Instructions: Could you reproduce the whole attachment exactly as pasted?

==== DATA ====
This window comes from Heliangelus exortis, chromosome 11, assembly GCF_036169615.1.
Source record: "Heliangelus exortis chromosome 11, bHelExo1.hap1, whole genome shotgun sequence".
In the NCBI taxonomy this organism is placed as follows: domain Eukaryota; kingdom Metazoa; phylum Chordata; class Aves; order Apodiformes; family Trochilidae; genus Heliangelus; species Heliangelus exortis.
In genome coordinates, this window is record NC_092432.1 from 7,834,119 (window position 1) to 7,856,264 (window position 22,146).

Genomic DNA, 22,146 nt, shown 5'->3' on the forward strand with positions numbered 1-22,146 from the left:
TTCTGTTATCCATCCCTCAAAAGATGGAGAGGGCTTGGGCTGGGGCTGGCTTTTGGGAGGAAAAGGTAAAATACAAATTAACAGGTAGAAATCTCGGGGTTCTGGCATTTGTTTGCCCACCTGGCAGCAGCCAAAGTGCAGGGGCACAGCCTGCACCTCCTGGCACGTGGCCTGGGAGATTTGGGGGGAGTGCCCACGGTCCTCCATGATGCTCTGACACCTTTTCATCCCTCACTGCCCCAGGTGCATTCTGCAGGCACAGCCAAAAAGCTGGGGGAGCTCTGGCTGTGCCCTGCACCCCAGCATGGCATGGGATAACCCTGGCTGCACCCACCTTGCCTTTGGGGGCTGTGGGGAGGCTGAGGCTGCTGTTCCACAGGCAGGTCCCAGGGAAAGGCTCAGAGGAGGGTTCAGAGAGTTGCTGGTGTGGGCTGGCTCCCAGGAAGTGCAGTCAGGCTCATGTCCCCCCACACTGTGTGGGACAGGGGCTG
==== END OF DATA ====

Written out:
This window comes from Heliangelus exortis, chromosome 11, assembly GCF_036169615.1.
Source record: "Heliangelus exortis chromosome 11, bHelExo1.hap1, whole genome shotgun sequence".
In the NCBI taxonomy this organism is placed as follows: domain Eukaryota; kingdom Metazoa; phylum Chordata; class Aves; order Apodiformes; family Trochilidae; genus Heliangelus; species Heliangelus exortis.
In genome coordinates, this window is record NC_092432.1 from 7,834,119 (window position 1) to 7,856,264 (window position 22,146).

Genomic DNA, 22,146 nt, shown 5'->3' on the forward strand with positions numbered 1-22,146 from the left:
TTCTGTTATCCATCCCTCAAAAGATGGAGAGGGCTTGGGCTGGGGCTGGCTTTTGGGAGGAAAAGGTAAAATACAAATTAACAGGTAGAAATCTCGGGGTTCTGGCATTTGTTTGCCCACCTGGCAGCAGCCAAAGTGCAGGGGCACAGCCTGCACCTCCTGGCACGTGGCCTGGGAGATTTGGGGGGAGTGCCCACGGTCCTCCATGATGCTCTGACACCTTTTCATCCCTCACTGCCCCAGGTGCATTCTGCAGGCACAGCCAAAAAGCTGGGGGAGCTCTGGCTGTGCCCTGCACCCCAGCATGGCATGGGATAACCCTGGCTGCACCCACCTTGCCTTTGGGGGCTGTGGGGAGGCTGAGGCTGCTGTTCCACAGGCAGGTCCCAGGGAAAGGCTCAGAGGAGGGTTCAGAGAGTTGCTGGTGTGGGCTGGCTCCCAGGAAGTGCAGTCAGGCTCATGTCCCCCCACACTGTGTGGGACAGGGGCTG